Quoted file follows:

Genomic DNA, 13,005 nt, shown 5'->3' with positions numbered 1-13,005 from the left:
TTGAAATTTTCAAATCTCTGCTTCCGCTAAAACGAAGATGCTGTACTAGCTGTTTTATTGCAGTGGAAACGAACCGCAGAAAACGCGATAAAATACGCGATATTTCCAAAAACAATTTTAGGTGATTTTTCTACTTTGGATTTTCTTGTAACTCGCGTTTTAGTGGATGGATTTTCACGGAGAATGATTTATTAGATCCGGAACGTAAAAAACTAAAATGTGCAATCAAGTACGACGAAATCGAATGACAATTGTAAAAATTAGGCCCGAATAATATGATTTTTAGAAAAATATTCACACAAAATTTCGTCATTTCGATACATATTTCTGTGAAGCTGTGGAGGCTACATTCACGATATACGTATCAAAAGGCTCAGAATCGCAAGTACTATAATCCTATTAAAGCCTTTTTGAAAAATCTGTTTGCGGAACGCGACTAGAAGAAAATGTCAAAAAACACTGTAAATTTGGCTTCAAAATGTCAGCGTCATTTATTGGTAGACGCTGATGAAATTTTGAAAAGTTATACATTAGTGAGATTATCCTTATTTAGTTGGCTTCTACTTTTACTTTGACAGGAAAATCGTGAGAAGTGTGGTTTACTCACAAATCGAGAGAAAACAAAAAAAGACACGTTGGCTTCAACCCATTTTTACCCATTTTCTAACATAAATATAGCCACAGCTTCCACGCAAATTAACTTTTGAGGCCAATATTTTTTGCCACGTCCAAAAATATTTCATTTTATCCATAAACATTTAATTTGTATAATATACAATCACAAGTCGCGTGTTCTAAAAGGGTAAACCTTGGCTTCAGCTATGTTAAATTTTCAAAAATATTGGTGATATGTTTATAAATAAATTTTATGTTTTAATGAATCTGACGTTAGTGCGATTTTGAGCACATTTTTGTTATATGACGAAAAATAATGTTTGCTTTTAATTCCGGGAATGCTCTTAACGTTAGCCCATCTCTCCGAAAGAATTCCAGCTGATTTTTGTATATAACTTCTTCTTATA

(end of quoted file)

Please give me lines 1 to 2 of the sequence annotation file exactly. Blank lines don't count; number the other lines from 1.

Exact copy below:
Genomic DNA, 13,005 nt, shown 5'->3' with positions numbered 1-13,005 from the left:
TTGAAATTTTCAAATCTCTGCTTCCGCTAAAACGAAGATGCTGTACTAGCTGTTTTATTGCAGTGGAAACGAACCGCAGAAAACGCGATAAAATACGCGATATTTCCAAAAACAATTTTAGGTGATTTTTCTACTTTGGATTTTCTTGTAACTCGCGTTTTAGTGGATGGATTTTCACGGAGAATGATTTATTAGATCCGGAACGTAAAAAACTAAAATGTGCAATCAAGTACGACGAAATCGAATGACAATTGTAAAAATTAGGCCCGAATAATATGATTTTTAGAAAAATATTCACACAAAATTTCGTCATTTCGATACATATTTCTGTGAAGCTGTGGAGGCTACATTCACGATATACGTATCAAAAGGCTCAGAATCGCAAGTACTATAATCCTATTAAAGCCTTTTTGAAAAATCTGTTTGCGGAACGCGACTAGAAGAAAATGTCAAAAAACACTGTAAATTTGGCTTCAAAATGTCAGCGTCATTTATTGGTAGACGCTGATGAAATTTTGAAAAGTTATACATTAGTGAGATTATCCTTATTTAGTTGGCTTCTACTTTTACTTTGACAGGAAAATCGTGAGAAGTGTGGTTTACTCACAAATCGAGAGAAAACAAAAAAAGACACGTTGGCTTCAACCCATTTTTACCCATTTTCTAACATAAATATAGCCACAGCTTCCACGCAAATTAACTTTTGAGGCCAATATTTTTTGCCACGTCCAAAAATATTTCATTTTATCCATAAACATTTAATTTGTATAATATACAATCACAAGTCGCGTGTTCTAAAAGGGTAAACCTTGGCTTCAGCTATGTTAAATTTTCAAAAATATTGGTGATATGTTTATAAATAAATTTTATGTTTTAATGAATCTGACGTTAGTGCGATTTTGAGCACATTTTTGTTATATGACGAAAAATAATGTTTGCTTTTAATTCCGGGAATGCTCTTAACGTTAGCCCATCTCTCCGAAAGAATTCCAGCTGATTTTTGTATATAACTTCTTCTTATA